William O 98 Posted April 27, 2015 Report Share Posted April 27, 2015 That's not fair to logic as a field, as it isn't a game like chess as whatever rules you want, and it isn't so narrow as to be only part of computer science. It's more like the other way around, that modern logic has practical applications and was needed for the development of computer science. It's really abstract, so it's not obvious how it's useful and not just an academic game. I've barely read about logic as a field, though I'd still say it has a lot to say about being rational, or what it takes to be rational, and how it's so abstract that its principles apply to anything related to making decisions. Okay, what practical applications does modern logic have outside of computer science (and perhaps mathematics)? Quote Link to post Share on other sites

William O 98 Posted April 27, 2015 Report Share Posted April 27, 2015 "If a statement's truth implied its untruth, that would imply that the statement is false and the statement is true." "Identity? Concepts? What are those? Statements are immune to such things... being purely a string of symbols to play at." I agree, but I want to point out how things change if we view modern logic as a set of rules that computers operate according to, instead of a set of statements about reality. In a program, you could set up a line of code such that a boolean variable A changed from true to false if it was set to true initially. Alternatively, in Java at least, you could wrap the boolean variable A in an object whose sole purpose is to set the variable back to false whenever it was set to true for some reason. Neither of these would be very useful programs, mind you, but they are at least coherent interpretations of the statement. Quote Link to post Share on other sites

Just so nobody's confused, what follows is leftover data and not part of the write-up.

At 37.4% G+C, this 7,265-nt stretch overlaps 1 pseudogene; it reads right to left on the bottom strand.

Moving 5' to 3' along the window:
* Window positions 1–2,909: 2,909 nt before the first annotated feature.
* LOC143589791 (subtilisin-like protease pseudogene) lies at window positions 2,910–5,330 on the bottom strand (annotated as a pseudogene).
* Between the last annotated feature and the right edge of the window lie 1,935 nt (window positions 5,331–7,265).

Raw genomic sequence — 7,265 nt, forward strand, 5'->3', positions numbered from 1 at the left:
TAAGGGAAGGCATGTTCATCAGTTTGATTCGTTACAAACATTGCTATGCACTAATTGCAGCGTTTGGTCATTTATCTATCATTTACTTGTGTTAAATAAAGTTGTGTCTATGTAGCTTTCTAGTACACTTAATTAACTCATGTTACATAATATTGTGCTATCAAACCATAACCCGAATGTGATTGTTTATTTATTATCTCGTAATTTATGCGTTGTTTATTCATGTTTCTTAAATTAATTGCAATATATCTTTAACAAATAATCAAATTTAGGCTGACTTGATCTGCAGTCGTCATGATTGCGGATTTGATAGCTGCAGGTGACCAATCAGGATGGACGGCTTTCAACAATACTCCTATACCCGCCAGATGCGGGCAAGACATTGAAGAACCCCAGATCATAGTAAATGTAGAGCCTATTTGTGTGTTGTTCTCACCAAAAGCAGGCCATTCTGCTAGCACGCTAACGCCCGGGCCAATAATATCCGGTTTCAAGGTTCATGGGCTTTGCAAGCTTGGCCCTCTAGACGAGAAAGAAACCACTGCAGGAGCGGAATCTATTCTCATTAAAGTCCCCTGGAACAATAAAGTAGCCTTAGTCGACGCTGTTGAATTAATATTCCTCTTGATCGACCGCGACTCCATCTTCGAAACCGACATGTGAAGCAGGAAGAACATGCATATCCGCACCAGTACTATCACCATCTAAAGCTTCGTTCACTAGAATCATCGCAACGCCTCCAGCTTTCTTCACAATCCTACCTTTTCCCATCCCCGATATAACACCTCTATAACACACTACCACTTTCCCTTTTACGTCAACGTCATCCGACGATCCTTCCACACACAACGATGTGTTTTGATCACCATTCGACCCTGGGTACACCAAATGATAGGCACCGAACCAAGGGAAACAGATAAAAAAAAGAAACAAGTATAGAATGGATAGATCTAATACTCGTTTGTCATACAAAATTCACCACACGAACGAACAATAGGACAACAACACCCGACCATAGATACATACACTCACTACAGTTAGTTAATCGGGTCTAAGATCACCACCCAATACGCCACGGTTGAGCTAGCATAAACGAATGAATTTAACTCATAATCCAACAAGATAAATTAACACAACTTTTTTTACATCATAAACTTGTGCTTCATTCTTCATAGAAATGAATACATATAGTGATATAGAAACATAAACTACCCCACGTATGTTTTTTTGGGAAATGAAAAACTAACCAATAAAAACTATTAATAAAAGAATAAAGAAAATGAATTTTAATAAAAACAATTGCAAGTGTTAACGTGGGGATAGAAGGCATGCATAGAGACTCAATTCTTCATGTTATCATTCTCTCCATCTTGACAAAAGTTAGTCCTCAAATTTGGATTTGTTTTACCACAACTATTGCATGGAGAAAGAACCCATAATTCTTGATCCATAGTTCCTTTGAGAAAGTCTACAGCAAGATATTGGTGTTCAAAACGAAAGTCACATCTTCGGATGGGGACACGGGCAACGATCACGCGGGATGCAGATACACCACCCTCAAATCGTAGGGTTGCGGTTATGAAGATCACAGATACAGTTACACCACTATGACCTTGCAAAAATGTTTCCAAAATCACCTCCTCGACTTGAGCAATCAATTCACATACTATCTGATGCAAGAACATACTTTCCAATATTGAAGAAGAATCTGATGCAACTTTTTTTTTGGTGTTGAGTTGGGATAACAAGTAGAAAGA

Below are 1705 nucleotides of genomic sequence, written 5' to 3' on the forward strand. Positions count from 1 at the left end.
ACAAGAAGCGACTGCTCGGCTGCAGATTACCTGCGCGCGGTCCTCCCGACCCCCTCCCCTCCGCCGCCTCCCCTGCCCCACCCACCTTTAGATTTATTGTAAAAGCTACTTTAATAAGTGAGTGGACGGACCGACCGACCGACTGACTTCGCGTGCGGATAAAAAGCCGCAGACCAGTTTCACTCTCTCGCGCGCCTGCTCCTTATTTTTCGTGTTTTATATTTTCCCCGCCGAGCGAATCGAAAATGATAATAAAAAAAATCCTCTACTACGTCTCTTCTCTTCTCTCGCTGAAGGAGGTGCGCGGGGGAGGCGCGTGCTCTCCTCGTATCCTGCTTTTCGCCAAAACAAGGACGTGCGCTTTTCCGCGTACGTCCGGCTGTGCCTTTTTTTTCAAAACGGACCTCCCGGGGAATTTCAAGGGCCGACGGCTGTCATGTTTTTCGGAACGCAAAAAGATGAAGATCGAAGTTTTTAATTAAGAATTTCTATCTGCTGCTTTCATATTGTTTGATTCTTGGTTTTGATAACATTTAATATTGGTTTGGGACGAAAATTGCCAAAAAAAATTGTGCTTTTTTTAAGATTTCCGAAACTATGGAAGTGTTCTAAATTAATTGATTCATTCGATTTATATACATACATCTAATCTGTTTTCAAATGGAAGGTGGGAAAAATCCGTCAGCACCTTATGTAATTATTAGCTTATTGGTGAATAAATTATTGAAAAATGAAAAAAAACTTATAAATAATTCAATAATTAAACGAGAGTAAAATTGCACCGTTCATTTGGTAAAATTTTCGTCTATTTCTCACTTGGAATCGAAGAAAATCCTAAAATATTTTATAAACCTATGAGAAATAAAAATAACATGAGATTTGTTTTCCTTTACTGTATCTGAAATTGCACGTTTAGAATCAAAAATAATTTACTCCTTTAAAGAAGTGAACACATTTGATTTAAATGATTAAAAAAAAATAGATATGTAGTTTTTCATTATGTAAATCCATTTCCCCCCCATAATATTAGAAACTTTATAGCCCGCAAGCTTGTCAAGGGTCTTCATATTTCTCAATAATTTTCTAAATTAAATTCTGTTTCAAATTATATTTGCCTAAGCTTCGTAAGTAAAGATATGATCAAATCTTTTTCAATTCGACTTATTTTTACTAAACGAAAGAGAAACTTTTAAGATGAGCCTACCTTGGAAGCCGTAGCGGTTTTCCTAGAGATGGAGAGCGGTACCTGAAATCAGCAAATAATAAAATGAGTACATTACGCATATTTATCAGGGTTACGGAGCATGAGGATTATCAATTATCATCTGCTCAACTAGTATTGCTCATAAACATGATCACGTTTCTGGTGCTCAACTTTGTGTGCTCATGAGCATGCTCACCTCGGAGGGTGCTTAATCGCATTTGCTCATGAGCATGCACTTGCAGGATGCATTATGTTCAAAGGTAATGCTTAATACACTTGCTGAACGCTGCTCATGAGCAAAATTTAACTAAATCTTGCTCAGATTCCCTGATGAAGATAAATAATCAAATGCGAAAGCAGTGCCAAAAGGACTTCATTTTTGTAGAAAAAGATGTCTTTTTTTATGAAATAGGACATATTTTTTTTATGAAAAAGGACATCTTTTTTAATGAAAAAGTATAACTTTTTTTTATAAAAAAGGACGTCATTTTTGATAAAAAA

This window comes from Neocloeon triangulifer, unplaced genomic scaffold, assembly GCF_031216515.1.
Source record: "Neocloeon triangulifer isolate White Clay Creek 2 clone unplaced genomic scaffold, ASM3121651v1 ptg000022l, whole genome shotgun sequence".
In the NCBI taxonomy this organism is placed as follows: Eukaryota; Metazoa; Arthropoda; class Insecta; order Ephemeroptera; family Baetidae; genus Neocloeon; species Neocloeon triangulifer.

Eiuol 471 Posted April 27, 2015 Report Share Posted April 27, 2015 Okay, what practical applications does modern logic have outside of computer science (and perhaps mathematics)? Nothing in philosophy can be answered that way. The obvious connections are those fields, but the best answer I can give is "everything". It's about knowing more, and knowing more about logic means more knowledge of rationality. A lot of philosophy appears impractical at first glance; "practicality" isn't even so important here. Quote Link to post Share on other sites

William O 98 Posted April 27, 2015 Report Share Posted April 27, 2015 Nothing in philosophy can be answered that way. The obvious connections are those fields, but the best answer I can give is "everything". It's about knowing more, and knowing more about logic means more knowledge of rationality. A lot of philosophy appears impractical at first glance; "practicality" isn't even so important here. I haven't seen it used for anything productive by philosophical standards either. When philosophers use symbolic logic it seems to obfuscate their arguments more than clarify them. The assumption is that since symbolic logic is useful in mathematics it must be useful everywhere else, which is not necessarily true. Quote Link to post Share on other sites

Eiuol 471 Posted April 27, 2015 Report Share Posted April 27, 2015 As far as I am concerned the statement "If A then not A" as a statement about anything whatever is a meaningless incoherent contradiction. Not always, if "A" is a proposition. "If I am human, then I am an animal." That is true. But humans aren't the same as animals. Different concepts. A -> ~A. The law of identity is different. You liked Boydstun's post, and I think he stated what the idea is better, so I don't understand what you're arguing against. Symbolic logic was developed and advocated for the most part (correct me if I am wrong) by rationalists and nominalists who knowingly or unknowingly are only playing with symbols divorced from reality and concepts That's guilt by association, as the problem with them wasn't logic, it was that their underlying beliefs said that their symbols weren't related to reality. But the symbols were related to reality! And computer science shows it, otherwise computers wouldn't work so well. Quote Link to post Share on other sites